Bootcamps: Bootcamps are short, intensive programs designed to quickly get you specific skills. Though perhaps associated with coding classes, bootcamps exist for a variety of other fields, like UI/UX design, data science, and graphic design.

Online courses: Online courses can introduce you to new subjects, or else offer targeted instruction in a skill area you want to improve.

Going back to school online: Getting started

Going back to school, whether online or in-person, is a huge achievement. But the sheer volume of options can be overwhelming. Don’t be afraid to take the time you need to do your research and think through your choices.

In the meantime, you can browse through Coursera’s online masters and bachelor’s degrees.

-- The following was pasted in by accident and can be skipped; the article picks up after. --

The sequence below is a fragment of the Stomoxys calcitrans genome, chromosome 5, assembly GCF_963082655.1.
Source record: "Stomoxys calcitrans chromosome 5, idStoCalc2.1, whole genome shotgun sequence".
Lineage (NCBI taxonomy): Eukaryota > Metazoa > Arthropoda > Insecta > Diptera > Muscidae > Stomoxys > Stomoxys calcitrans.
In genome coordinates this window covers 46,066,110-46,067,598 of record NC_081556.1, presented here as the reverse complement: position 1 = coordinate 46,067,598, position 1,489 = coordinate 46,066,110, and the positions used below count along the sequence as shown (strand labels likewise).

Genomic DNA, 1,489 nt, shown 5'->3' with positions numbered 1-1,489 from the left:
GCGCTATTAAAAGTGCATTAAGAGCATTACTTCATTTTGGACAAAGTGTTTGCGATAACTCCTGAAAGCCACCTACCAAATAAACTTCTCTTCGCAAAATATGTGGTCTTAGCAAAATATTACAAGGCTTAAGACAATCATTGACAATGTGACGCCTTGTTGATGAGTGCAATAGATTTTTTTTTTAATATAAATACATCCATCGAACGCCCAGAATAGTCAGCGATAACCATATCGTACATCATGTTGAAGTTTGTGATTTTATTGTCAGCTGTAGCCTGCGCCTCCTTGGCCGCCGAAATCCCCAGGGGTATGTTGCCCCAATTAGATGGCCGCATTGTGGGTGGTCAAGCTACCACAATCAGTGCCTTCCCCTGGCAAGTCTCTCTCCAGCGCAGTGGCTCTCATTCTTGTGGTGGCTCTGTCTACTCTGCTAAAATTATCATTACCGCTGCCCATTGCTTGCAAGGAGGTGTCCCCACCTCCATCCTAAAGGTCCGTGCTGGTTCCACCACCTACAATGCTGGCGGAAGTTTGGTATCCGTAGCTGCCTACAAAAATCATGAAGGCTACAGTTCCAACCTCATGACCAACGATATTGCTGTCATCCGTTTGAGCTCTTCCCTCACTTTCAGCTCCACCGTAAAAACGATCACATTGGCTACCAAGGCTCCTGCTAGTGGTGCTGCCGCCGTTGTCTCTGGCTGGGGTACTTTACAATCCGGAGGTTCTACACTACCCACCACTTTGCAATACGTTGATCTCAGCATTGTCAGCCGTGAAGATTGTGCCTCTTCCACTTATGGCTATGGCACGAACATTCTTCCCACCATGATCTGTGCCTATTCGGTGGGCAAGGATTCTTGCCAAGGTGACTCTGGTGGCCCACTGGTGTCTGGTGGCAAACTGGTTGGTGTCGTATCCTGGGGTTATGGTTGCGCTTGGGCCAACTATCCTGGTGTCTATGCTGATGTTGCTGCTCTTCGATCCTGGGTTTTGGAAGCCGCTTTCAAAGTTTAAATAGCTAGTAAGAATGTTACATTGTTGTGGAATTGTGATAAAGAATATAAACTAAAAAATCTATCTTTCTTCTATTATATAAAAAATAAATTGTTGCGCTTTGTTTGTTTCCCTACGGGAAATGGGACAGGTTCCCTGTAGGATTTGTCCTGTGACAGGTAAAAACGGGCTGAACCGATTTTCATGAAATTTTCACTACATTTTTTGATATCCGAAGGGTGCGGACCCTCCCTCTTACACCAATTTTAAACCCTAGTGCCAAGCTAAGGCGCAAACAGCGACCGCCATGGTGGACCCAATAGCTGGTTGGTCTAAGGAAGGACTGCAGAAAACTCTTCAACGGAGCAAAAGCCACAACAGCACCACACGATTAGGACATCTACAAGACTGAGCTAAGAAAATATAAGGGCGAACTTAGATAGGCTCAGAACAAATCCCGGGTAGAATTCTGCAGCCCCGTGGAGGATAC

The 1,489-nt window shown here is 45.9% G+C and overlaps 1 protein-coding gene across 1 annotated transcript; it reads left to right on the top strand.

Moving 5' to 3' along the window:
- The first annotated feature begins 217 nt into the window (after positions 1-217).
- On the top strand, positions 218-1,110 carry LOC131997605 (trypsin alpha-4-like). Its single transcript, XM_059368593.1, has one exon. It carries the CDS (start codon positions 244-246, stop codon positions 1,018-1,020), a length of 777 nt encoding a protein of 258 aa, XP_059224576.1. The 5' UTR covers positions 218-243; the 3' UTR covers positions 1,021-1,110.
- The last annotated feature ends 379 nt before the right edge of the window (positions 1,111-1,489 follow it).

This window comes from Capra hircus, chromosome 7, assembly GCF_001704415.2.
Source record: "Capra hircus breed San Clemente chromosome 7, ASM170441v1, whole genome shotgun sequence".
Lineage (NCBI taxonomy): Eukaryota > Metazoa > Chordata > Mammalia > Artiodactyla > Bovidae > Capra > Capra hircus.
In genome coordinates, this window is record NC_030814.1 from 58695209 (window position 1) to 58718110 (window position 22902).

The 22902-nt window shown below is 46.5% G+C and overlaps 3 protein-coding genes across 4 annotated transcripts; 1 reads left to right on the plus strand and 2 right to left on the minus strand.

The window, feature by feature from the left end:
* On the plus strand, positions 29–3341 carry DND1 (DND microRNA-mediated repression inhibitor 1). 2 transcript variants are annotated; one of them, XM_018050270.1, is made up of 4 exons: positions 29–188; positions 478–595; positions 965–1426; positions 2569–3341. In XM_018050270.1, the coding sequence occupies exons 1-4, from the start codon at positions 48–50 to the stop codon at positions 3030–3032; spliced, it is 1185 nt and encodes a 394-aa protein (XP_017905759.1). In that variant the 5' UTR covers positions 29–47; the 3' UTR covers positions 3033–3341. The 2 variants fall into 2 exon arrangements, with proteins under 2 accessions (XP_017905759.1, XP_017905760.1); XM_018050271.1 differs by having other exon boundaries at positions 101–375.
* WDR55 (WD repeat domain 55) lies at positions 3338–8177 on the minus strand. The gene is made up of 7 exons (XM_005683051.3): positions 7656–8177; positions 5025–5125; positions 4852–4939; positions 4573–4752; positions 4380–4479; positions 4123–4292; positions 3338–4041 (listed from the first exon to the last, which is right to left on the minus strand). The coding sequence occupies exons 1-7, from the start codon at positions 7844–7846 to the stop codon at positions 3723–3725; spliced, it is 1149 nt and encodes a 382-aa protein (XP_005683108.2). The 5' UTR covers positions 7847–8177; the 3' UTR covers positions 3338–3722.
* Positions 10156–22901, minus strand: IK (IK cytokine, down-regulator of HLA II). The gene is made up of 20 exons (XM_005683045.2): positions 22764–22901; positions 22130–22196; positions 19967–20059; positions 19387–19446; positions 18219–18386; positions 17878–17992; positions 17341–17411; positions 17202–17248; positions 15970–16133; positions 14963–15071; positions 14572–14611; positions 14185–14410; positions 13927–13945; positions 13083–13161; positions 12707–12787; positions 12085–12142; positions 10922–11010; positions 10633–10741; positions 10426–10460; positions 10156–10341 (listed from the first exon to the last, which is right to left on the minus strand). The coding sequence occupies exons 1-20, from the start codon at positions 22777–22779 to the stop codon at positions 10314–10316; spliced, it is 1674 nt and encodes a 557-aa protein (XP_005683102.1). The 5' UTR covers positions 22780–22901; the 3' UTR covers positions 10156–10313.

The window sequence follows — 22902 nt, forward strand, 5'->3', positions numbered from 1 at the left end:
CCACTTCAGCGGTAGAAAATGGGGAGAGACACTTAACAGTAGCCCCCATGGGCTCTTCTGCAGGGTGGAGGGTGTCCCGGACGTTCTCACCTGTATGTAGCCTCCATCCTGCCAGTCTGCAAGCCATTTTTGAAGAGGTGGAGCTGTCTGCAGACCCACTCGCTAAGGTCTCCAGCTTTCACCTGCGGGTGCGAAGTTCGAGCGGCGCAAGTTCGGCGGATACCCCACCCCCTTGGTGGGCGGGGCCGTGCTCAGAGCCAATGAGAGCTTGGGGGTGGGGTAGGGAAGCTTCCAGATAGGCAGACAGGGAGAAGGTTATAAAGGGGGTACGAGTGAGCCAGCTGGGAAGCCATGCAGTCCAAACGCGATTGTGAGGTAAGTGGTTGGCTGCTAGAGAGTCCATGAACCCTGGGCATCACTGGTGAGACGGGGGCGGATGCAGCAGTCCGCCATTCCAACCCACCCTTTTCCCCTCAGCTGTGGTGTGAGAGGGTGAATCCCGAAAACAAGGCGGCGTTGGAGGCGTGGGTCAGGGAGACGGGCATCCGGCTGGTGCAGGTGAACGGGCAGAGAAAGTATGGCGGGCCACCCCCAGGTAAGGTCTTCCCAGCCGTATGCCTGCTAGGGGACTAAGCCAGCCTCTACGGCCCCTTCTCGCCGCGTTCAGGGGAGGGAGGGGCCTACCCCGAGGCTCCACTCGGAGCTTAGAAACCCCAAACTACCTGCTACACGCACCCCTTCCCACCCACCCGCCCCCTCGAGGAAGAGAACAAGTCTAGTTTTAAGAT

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Article sources

1. Federal Reserve Bank of New York. "Despite Rising Costs, College Is Still a Good Investment, https://libertystreeteconomics.newyorkfed.org/2019/06/despite-rising-costs-college-is-still-a-good-investment.html." Accessed March 29, 2021.

2. US Bureau of Labor Statistics. "Learn more, earn more: Education leads to higher wages, lower unemployment, https://www.bls.gov/careeroutlook/2020/data-on-display/education-pays.htm." Accessed March 29, 2021.

3. Federal Student Aid. "FAFSA, https://studentaid.gov/h/apply-for-aid/fafsa." Accessed March 29, 2021.

4. US Bureau of Labor Statistics, "Fastest Growing Occupations, https://www.bls.gov/ooh/fastest-growing.htm." Accessed March 29, 2021.